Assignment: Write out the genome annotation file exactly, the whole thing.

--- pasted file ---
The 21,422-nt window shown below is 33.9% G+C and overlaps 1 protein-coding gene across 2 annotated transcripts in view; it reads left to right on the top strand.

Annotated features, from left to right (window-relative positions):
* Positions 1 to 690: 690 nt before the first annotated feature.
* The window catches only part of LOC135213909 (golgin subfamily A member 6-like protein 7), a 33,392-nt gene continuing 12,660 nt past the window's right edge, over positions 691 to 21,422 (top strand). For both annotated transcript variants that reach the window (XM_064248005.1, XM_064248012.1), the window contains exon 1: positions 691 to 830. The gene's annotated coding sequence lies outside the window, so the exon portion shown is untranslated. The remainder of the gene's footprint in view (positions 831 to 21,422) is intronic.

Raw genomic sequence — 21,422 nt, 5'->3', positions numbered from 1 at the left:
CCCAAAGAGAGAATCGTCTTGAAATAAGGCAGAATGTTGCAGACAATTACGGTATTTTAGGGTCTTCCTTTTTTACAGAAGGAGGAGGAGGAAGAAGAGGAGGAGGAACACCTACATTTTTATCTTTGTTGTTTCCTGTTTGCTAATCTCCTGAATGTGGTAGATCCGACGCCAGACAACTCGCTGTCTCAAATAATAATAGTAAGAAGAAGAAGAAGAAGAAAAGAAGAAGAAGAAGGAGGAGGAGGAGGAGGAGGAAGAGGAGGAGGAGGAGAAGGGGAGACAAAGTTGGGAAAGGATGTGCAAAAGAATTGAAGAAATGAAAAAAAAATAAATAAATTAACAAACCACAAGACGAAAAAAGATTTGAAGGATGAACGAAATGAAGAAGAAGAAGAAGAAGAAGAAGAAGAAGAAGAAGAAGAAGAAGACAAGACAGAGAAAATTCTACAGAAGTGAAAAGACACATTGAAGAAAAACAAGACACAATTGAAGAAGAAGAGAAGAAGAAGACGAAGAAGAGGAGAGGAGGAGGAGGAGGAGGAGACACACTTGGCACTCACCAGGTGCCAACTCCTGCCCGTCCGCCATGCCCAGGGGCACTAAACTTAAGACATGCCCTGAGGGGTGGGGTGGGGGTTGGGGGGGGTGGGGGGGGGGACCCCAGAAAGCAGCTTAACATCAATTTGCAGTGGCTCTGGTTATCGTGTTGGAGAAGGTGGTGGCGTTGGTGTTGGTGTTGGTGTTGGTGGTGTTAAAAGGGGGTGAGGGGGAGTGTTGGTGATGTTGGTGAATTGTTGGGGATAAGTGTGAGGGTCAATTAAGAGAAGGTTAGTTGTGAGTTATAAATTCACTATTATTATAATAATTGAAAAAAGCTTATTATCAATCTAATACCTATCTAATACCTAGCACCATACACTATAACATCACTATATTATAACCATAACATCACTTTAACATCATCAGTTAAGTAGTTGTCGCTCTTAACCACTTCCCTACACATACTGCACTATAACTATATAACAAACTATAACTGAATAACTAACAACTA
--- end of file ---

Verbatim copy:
The 21,422-nt window shown below is 33.9% G+C and overlaps 1 protein-coding gene across 2 annotated transcripts in view; it reads left to right on the top strand.

Annotated features, from left to right (window-relative positions):
* Positions 1 to 690: 690 nt before the first annotated feature.
* The window catches only part of LOC135213909 (golgin subfamily A member 6-like protein 7), a 33,392-nt gene continuing 12,660 nt past the window's right edge, over positions 691 to 21,422 (top strand). For both annotated transcript variants that reach the window (XM_064248005.1, XM_064248012.1), the window contains exon 1: positions 691 to 830. The gene's annotated coding sequence lies outside the window, so the exon portion shown is untranslated. The remainder of the gene's footprint in view (positions 831 to 21,422) is intronic.

Raw genomic sequence — 21,422 nt, 5'->3', positions numbered from 1 at the left:
CCCAAAGAGAGAATCGTCTTGAAATAAGGCAGAATGTTGCAGACAATTACGGTATTTTAGGGTCTTCCTTTTTTACAGAAGGAGGAGGAGGAAGAAGAGGAGGAGGAACACCTACATTTTTATCTTTGTTGTTTCCTGTTTGCTAATCTCCTGAATGTGGTAGATCCGACGCCAGACAACTCGCTGTCTCAAATAATAATAGTAAGAAGAAGAAGAAGAAGAAAAGAAGAAGAAGAAGGAGGAGGAGGAGGAGGAGGAAGAGGAGGAGGAGGAGAAGGGGAGACAAAGTTGGGAAAGGATGTGCAAAAGAATTGAAGAAATGAAAAAAAAATAAATAAATTAACAAACCACAAGACGAAAAAAGATTTGAAGGATGAACGAAATGAAGAAGAAGAAGAAGAAGAAGAAGAAGAAGAAGAAGAAGAAGAAGACAAGACAGAGAAAATTCTACAGAAGTGAAAAGACACATTGAAGAAAAACAAGACACAATTGAAGAAGAAGAGAAGAAGAAGACGAAGAAGAGGAGAGGAGGAGGAGGAGGAGGAGACACACTTGGCACTCACCAGGTGCCAACTCCTGCCCGTCCGCCATGCCCAGGGGCACTAAACTTAAGACATGCCCTGAGGGGTGGGGTGGGGGTTGGGGGGGGTGGGGGGGGGGACCCCAGAAAGCAGCTTAACATCAATTTGCAGTGGCTCTGGTTATCGTGTTGGAGAAGGTGGTGGCGTTGGTGTTGGTGTTGGTGTTGGTGGTGTTAAAAGGGGGTGAGGGGGAGTGTTGGTGATGTTGGTGAATTGTTGGGGATAAGTGTGAGGGTCAATTAAGAGAAGGTTAGTTGTGAGTTATAAATTCACTATTATTATAATAATTGAAAAAAGCTTATTATCAATCTAATACCTATCTAATACCTAGCACCATACACTATAACATCACTATATTATAACCATAACATCACTTTAACATCATCAGTTAAGTAGTTGTCGCTCTTAACCACTTCCCTACACATACTGCACTATAACTATATAACAAACTATAACTGAATAACTAACAACTA